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Trans-Pacific Agreement Signed to Increase Global Ultra-High-Performance Networking

Representatives of the Pacific Wave international network peering facility and the Trans-Eurasia Information Network*Corporation Center (TEIN*CC) today announced the signing of a Memorandum of Understanding highlighting the two organizations’ desire to work together to promote advanced networking, collaboration, and advocacy among and on behalf of the Pacific Rim research and education communities.

With this Memorandum of Understanding in effect, researchers across the Pacific Rim will be even better able to collaborate globally on world-class research projects in areas such as radio astronomy, distributed (grid) computing, telemedicine, climatology, digital cinema, high-energy physics, and more. Global educational collaboration will also be further enabled, as high-performance networks have enhanced distributed classrooms and student exchange programs through high-quality videoconferencing and other technologies.

“Pacific Wave is an integral part of the worldwide fabric of research and education networks,” said Louis Fox, President and CEO of CENIC, the nonprofit corporation which, with the Pacific Northwest Gigapop, runs Pacific Wave with the support of the University of Washington and the University of Southern California. “Formalizing the relationship with TEIN*CC is yet another building block in ensuring robust, high-performance connectivity of the sort that is essential in today’s landscape of borderless global collaboration.”

“This relationship with TEIN*CC further emphasizes the vital role Pacific Wave plays among advanced research and education networks,” adds Pacific Northwest Gigapop CEO Ron Johnson. “Each such agreement between the world’s advanced networks and exchanges strengthens the web of interconnected high-performance optical networks, enabling them to function as the foundation beneath so much 21st century research and education.”

With a total of five exchange points located in Seattle, Sunnyvale, and Los Angeles and connected by a 100G fiber backbone, the Pacific Wave international peering facility provides research and education networks throughout the Pacific Rim and beyond the opportunity to peer with one another, removing international borders as boundaries to network-enabled global collaboration and innovation. Current participants represent networks and agencies from Australia, Canada, China, Japan, Korea, Mexico, New Zealand, Qatar, Singapore, South America, Taiwan, and the United States. Many multi-national networks such as GLORIAD, NORDUnet (Nordic countries), and redCLARA (Central and South America) also participate, bringing the total of nations whose research and education communities can collaborate on network-enabled projects via Pacific Wave to more than 40.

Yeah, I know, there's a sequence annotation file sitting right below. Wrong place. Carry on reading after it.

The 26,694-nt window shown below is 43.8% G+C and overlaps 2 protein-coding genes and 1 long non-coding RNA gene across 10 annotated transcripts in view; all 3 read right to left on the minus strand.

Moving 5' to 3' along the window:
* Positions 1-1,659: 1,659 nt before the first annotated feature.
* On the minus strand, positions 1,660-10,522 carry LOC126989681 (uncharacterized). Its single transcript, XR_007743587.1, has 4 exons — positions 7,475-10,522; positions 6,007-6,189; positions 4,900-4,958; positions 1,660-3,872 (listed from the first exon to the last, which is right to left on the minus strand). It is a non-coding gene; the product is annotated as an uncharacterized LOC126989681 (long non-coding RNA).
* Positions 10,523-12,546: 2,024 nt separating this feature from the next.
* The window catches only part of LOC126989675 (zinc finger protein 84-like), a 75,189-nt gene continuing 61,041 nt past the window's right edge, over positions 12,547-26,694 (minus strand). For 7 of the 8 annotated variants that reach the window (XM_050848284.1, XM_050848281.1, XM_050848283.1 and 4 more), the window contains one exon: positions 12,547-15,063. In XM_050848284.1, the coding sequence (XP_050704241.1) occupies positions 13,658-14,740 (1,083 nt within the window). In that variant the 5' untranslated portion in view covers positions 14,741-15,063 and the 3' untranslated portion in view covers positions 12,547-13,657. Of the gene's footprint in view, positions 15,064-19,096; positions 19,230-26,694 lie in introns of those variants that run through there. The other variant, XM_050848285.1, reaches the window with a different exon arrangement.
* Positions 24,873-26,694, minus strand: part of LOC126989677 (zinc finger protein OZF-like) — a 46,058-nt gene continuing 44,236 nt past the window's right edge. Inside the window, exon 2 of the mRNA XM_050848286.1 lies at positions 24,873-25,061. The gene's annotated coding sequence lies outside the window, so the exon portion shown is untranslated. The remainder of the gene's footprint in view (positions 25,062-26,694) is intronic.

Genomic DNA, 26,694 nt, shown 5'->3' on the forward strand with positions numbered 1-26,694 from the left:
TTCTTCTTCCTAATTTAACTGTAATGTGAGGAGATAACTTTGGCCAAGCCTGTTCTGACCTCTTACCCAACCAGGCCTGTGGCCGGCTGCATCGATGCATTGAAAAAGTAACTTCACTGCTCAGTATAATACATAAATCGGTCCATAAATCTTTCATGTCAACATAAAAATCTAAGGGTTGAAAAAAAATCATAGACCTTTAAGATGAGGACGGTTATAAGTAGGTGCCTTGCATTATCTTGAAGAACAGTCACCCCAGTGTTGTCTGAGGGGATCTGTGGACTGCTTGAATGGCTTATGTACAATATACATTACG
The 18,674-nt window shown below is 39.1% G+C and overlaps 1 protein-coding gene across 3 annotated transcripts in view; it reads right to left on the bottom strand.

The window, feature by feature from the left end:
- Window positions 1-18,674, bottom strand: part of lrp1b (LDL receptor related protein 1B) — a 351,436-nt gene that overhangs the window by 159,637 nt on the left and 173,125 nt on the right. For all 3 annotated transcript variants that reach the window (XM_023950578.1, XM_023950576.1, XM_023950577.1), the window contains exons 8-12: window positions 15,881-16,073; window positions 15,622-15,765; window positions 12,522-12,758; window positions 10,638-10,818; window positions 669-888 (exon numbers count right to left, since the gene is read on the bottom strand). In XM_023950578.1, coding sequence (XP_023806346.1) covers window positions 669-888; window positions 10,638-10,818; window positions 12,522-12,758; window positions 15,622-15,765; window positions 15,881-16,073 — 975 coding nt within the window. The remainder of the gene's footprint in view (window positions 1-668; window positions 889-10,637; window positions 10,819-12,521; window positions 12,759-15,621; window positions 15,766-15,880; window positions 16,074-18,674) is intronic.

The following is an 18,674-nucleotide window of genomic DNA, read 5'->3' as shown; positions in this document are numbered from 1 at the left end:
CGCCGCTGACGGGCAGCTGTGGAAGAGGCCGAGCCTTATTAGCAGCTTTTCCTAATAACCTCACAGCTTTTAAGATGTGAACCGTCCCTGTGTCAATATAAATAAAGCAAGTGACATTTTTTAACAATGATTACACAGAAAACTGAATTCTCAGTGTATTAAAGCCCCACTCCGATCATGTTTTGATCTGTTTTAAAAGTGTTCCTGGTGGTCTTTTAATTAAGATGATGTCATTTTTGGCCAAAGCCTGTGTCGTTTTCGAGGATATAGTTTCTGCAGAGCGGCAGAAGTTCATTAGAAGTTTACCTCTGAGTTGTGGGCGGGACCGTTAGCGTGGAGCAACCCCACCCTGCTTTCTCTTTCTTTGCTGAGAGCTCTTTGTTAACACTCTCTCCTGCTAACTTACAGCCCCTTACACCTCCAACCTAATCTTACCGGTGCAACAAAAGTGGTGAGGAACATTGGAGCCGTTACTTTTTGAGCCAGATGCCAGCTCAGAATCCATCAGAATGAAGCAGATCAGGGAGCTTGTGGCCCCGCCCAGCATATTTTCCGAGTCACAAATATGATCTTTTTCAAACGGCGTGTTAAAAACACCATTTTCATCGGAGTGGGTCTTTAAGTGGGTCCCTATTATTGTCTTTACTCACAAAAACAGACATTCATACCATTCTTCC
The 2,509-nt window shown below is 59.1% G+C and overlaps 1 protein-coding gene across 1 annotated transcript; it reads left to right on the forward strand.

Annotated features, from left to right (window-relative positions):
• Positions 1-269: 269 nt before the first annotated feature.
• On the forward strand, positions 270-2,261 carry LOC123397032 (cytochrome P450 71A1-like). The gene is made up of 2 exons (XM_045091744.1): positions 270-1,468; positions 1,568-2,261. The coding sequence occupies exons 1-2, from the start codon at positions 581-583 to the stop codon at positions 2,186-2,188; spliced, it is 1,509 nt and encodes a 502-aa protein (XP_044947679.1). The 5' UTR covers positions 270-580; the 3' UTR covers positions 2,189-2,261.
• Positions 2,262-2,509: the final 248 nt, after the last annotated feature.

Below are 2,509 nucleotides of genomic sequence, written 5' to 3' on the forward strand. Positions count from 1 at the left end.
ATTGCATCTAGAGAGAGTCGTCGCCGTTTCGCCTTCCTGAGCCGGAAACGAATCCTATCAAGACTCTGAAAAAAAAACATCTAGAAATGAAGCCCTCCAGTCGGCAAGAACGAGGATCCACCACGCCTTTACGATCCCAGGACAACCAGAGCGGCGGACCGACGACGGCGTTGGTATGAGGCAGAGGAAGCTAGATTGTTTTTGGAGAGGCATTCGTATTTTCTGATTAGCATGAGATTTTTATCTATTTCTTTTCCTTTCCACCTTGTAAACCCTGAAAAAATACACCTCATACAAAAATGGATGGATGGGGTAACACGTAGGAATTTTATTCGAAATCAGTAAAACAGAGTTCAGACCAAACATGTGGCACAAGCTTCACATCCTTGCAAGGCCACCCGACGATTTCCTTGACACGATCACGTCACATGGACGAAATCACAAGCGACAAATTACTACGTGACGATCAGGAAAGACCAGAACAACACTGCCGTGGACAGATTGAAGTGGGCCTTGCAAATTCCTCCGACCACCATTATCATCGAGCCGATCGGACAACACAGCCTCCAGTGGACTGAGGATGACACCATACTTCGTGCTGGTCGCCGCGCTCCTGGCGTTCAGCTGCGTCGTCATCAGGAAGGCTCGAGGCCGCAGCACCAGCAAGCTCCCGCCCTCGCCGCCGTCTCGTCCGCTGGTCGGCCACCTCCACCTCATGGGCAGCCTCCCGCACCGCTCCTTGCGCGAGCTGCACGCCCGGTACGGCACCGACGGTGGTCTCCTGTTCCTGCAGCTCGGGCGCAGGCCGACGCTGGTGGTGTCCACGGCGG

Launched at the Asia-Europe Meeting (ASEM) 3 Summit in Seoul in 2001, the TEIN network created by the Trans-Eurasia Information Network initiative began with a single link between France and South Korea and evolved to provide a dedicated high-capacity Internet network between research and education communities in the Asia Pacific region. Through westbound links to GN3 (formerly GÉANT), its pan-European counterpart, TEIN offers direct high-speed intercontinental connectivity, and with support from the European Commission, the TEIN partner countries now include Australia, Bangladesh, Bhutan, Cambodia, China, India, Indonesia, Japan, South Korea, Laos, Malaysia, Nepal, Pakistan, the Philippines, Singapore, Sri Lanka, Thailand, and Vietnam. Now in its third generation as TEIN3, the network’s upgrade to TEIN4 will receive funding support from the European Commission and from the participating National Research and Education Networks (NRENs).

About Pacific Wave • www.pacificwave.net

Pacific Wave is a joint project between the Corporation for Education Network Initiatives in California (CENIC) and the Pacific Northwest Gigapop (PNWGP), and is operated in collaboration with the University of Southern California and the University of Washington. The distributed design of Pacific Wave allows participants to engage in bilateral peerings regardless of which node they are physically connected to. This design offers significant flexibility and opportunities for networks utilizing any of a dozen trans-Pacific cables for their circuits as well as for building redundancy and robustness into peering relationships that would otherwise be cost prohibitive and complex to engineer.

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